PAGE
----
democratic spirit on.
And we are still
young, we are strong, we have energy to begin again -- not only with this
project and that one, for yet another decade and another, but also perhaps one
time again for the big one. Everyone there knew it; we carried ourselves like
proud crippled animals, wounded by hope once denied. And we vowed at the
start, for the sake of what we hoped to do there, not to talk of forming
That night was our
first group meeting, a ritual that set the week's tone. After dinner we sat
around in a loose circle without a center, while the reunion's organizers took
brief turns telling why they had shaped the week as they had, and what they
hoped would come of it. And then we spoke with each other, in the open circle
of testament, where each one calls upon the next until all who are moved to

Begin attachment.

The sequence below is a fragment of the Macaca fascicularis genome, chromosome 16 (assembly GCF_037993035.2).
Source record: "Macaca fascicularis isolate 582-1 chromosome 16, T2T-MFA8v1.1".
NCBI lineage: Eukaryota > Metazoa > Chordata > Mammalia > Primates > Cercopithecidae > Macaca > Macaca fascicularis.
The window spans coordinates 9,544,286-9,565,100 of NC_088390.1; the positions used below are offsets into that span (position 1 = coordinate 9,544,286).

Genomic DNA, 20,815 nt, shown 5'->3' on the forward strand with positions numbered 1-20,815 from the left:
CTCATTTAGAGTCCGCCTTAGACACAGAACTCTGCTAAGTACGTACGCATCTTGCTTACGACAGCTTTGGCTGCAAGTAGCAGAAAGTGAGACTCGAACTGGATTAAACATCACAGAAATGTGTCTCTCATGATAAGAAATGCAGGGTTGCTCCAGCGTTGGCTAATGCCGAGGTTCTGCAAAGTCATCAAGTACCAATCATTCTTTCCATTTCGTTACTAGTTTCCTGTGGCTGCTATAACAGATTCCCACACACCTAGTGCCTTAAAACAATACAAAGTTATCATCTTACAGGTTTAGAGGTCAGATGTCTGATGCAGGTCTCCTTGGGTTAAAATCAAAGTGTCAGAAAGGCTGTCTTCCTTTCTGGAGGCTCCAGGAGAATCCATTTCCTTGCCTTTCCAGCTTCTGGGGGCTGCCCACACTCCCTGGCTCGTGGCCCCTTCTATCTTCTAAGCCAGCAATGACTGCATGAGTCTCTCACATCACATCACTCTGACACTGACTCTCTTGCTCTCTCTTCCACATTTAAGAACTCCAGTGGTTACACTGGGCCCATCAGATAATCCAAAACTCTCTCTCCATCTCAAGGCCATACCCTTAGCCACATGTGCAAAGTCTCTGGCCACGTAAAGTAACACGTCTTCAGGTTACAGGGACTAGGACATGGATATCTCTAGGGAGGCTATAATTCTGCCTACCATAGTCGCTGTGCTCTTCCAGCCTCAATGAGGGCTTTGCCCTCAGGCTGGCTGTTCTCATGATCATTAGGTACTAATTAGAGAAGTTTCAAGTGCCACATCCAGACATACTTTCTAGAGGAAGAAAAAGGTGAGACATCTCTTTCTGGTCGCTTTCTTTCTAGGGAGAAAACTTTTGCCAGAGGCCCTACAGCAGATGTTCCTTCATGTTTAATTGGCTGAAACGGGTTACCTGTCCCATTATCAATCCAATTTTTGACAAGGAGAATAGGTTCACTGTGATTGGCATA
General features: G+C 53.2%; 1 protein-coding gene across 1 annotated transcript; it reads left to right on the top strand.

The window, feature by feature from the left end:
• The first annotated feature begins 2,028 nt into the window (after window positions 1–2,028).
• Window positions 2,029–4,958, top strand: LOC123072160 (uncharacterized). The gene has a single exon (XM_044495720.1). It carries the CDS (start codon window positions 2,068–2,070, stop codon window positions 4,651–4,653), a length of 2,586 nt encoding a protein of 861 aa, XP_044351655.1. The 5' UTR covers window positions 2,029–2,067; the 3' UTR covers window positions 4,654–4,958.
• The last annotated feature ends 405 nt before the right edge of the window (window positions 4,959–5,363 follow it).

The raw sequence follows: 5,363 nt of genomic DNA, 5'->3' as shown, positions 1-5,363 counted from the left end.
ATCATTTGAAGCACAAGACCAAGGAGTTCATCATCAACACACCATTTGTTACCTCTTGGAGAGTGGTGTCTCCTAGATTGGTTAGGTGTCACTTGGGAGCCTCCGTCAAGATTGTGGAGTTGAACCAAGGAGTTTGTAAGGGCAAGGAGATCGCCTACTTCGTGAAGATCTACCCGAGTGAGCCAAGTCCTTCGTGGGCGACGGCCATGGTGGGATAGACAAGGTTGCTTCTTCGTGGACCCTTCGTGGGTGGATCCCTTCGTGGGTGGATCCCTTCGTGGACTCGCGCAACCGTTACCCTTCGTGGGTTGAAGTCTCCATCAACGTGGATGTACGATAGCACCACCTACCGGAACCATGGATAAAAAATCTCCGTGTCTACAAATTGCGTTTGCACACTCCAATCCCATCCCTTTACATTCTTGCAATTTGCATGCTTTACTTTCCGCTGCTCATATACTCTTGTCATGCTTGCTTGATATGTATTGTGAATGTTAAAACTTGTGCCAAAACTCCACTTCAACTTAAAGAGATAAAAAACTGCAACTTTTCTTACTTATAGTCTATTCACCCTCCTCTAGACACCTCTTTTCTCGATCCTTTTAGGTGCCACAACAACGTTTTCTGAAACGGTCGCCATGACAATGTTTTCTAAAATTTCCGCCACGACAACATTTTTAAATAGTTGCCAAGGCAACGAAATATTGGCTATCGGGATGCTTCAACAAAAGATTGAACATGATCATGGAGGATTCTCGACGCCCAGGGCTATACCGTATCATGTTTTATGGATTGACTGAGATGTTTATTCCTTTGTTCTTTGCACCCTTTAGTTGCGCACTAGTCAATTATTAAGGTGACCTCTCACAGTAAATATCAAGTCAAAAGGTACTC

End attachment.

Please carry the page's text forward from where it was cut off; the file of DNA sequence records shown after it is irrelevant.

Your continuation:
speak are heard.
We spoke each of why
we came and what we wanted from the week. Our many answers in time included
whatever you would have said, for that is the way of such circles. When my
turn came, I said I hoped to hear us speak together as fragments of a large
collective mind, thinking a very complex social thought in the slow time of
history; and during the week I did.
The next morning we
split into small groups and sat around in the grass all day talking about what
we'd been doing, what sense we had made of our lives since SDS fell apart. As
we took turns telling our tales, we were putting together the collective
biography of our generation, or the part of it we moved within and spoke for
once -- making sense of it, not in grand theory but by hearing all its parts.
Most of us had passed
through some private agony, breaking and re-forming, after the general fall.
We spoke of the variety of our personal odysseys, our lonely infiltration into
so many domains of American life, our struggles to keep on making meaning
through our work and lives against the grain of a society of meaningless
corruption, the efforts of the spirit needed to sustain these struggles, the
awkward tortuous rich courses of our relationships, our growth. Whatever our